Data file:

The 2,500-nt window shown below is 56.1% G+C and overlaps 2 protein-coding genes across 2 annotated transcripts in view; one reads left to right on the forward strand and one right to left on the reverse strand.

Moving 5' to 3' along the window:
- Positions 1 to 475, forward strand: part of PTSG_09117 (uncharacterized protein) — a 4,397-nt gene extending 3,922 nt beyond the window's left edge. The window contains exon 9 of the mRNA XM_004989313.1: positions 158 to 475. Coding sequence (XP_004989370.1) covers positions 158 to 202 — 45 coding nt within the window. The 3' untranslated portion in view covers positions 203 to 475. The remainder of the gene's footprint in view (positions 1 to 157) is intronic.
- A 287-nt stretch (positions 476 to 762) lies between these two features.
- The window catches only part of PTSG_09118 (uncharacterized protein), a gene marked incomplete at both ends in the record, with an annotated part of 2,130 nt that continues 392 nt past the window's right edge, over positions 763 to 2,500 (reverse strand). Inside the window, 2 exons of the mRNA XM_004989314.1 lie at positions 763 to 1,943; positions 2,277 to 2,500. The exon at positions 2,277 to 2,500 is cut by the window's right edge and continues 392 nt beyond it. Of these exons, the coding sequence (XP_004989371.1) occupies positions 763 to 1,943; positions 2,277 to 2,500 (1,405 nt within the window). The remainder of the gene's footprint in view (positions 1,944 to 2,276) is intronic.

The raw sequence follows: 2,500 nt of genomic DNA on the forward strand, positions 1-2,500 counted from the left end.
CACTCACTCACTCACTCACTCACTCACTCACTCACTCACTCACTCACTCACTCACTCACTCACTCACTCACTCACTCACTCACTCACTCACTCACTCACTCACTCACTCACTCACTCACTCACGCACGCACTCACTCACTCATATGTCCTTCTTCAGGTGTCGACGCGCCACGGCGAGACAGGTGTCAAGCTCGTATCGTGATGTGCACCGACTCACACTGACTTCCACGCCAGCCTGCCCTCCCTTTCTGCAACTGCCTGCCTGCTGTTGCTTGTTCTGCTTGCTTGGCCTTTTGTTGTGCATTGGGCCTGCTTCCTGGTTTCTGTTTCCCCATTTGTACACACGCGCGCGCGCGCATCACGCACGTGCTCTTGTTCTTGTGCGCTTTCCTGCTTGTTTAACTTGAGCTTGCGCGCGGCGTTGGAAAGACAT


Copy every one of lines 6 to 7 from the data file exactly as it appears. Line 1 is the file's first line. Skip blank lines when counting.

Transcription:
The raw sequence follows: 2,500 nt of genomic DNA on the forward strand, positions 1-2,500 counted from the left end.
CACTCACTCACTCACTCACTCACTCACTCACTCACTCACTCACTCACTCACTCACTCACTCACTCACTCACTCACTCACTCACTCACTCACTCACTCACTCACTCACTCACTCACTCACTCACGCACGCACTCACTCACTCATATGTCCTTCTTCAGGTGTCGACGCGCCACGGCGAGACAGGTGTCAAGCTCGTATCGTGATGTGCACCGACTCACACTGACTTCCACGCCAGCCTGCCCTCCCTTTCTGCAACTGCCTGCCTGCTGTTGCTTGTTCTGCTTGCTTGGCCTTTTGTTGTGCATTGGGCCTGCTTCCTGGTTTCTGTTTCCCCATTTGTACACACGCGCGCGCGCGCATCACGCACGTGCTCTTGTTCTTGTGCGCTTTCCTGCTTGTTTAACTTGAGCTTGCGCGCGGCGTTGGAAAGACAT